Brixius persisted in assuming Fernandez had touched A.L.G.'s pubic area and continued to press for an explanation. Toward the end of the interrogation, Brixius asked Fernandez, " Why [do] you think . . . you had a lapse in judgment and put your hand on her crotch?" Marino translated this question as, " Why do you think you had . . . that problem?" Fernandez replied, " I don't know why, because like I told you, maybe it was because I had been drinking . . . ." Brixius later asked why, at the start of the questioning, Fernandez hadn't admitted to touching A.L.G. Fernandez said he thought " it was an accident." Finally, Brixius asked, " But you knew that it had been done on purpose for [a] second because you felt bad about it afterwards?" Marino translated the question as: " So you think, you know that you did it on purpose[?]" Fernandez answered, " For a second[,] yes."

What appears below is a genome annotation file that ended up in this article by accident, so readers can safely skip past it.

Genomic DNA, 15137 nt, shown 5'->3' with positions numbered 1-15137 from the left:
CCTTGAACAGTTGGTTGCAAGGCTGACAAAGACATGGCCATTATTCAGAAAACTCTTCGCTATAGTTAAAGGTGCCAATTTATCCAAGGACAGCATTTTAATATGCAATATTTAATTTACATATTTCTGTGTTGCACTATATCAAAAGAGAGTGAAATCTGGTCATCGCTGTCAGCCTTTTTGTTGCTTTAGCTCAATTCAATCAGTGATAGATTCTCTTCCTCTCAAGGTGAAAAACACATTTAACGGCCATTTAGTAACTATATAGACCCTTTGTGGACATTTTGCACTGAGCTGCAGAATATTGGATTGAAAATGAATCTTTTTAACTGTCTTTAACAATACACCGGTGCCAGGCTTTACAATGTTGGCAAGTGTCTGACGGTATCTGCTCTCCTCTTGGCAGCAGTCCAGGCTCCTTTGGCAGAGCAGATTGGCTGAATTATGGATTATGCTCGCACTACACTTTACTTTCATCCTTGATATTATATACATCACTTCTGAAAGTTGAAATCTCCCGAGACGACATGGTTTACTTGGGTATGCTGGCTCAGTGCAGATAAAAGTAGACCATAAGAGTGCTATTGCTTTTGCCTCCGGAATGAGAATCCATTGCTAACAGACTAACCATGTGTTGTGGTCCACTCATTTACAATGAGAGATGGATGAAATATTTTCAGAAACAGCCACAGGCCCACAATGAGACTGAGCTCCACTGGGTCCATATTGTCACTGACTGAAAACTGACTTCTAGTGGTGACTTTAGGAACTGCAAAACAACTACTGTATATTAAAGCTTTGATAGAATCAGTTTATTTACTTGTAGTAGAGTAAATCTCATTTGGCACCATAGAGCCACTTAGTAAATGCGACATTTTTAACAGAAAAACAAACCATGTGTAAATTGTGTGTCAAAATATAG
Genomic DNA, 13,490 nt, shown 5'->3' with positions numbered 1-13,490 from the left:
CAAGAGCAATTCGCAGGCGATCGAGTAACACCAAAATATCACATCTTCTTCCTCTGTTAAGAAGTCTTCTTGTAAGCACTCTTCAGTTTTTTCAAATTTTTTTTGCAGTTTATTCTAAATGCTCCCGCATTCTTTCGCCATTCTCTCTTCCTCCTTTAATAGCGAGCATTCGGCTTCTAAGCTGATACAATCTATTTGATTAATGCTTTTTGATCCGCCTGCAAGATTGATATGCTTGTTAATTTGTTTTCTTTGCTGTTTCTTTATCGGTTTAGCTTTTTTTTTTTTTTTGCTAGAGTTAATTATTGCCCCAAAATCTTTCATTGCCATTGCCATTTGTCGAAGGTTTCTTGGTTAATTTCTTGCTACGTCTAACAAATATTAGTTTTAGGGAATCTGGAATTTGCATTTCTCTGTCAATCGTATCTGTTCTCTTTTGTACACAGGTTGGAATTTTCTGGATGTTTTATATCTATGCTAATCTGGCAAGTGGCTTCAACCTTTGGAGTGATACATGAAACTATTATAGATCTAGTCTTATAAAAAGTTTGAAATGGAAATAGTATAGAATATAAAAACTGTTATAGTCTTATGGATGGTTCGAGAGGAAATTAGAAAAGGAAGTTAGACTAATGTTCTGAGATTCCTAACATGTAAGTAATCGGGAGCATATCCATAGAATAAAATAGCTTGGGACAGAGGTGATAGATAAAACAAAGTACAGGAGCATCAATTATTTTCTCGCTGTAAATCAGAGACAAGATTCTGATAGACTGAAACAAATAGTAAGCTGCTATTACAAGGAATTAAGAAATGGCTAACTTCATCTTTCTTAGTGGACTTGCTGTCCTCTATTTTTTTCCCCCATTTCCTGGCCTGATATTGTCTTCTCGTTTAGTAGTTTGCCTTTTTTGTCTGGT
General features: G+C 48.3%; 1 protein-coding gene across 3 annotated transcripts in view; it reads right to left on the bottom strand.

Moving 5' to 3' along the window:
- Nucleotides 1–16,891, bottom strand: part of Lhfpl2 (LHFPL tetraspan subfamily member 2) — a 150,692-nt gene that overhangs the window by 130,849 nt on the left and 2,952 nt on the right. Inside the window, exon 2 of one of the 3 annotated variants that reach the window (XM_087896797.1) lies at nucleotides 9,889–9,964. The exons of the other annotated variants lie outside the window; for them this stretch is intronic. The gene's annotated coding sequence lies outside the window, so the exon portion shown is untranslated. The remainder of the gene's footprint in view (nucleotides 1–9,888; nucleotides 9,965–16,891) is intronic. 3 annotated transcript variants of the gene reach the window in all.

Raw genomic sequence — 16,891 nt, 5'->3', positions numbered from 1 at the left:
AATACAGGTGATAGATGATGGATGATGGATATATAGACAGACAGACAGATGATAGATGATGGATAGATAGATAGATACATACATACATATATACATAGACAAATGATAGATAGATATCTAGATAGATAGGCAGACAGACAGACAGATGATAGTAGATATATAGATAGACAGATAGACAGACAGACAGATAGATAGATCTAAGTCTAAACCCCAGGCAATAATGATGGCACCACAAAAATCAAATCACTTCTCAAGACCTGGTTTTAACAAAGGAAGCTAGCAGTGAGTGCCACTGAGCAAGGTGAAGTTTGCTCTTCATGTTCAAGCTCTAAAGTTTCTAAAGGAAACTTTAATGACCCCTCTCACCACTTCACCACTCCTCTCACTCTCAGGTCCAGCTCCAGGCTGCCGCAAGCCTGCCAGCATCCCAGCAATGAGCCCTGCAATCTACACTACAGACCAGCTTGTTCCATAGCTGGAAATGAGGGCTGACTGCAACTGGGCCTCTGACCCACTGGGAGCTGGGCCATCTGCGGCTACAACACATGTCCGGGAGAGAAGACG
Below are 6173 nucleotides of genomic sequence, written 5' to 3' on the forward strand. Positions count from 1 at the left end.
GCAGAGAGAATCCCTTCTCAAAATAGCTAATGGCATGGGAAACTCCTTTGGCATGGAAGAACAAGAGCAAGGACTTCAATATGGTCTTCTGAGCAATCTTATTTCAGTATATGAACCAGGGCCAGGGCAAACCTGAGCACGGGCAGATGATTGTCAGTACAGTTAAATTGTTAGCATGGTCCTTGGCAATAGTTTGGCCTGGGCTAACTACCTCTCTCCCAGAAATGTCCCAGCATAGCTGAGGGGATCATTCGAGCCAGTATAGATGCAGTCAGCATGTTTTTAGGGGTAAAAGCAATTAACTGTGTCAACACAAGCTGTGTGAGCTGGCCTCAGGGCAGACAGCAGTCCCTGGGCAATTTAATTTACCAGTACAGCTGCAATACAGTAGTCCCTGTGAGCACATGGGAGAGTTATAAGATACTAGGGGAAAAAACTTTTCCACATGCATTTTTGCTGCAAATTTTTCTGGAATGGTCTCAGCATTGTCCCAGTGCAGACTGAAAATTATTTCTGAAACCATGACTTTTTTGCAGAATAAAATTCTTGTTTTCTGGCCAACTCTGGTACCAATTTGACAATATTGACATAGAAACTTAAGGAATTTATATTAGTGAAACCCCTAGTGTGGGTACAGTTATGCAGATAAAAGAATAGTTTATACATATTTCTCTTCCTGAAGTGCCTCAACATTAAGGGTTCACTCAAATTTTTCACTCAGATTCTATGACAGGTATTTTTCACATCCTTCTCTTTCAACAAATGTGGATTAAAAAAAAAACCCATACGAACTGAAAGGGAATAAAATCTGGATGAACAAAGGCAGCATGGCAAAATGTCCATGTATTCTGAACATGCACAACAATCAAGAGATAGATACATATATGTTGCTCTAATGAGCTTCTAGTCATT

At the end of the interrogation, Brixius arrested Fernandez.
 The interrogation lasted about 2 hours and contains considerably more detail than we have recounted here. We have relied, in part, on a translation and transcription of the interrogation that Ferrandis-Edwards reviewed and edited. The district court admitted the document as an exhibit at the suppression hearing. The 64-page document includes the translations Marino made during the interrogation and what Ferrandis-Edwards considered to be appropriate translations of what was actually said. Unless we have indicated otherwise, we have quoted the English translations of what Marino said to Fernandez in Spanish and the English translations Marino attributed to Fernandez.
At the suppression hearing, Brixius, Marino, and the expert translators testified. Fernandez did not. The district court also considered the testimony and report of Dr. Robert Barnett, a clinical psychologist, originally admitted during an earlier hearing in the case on a different issue. Based on a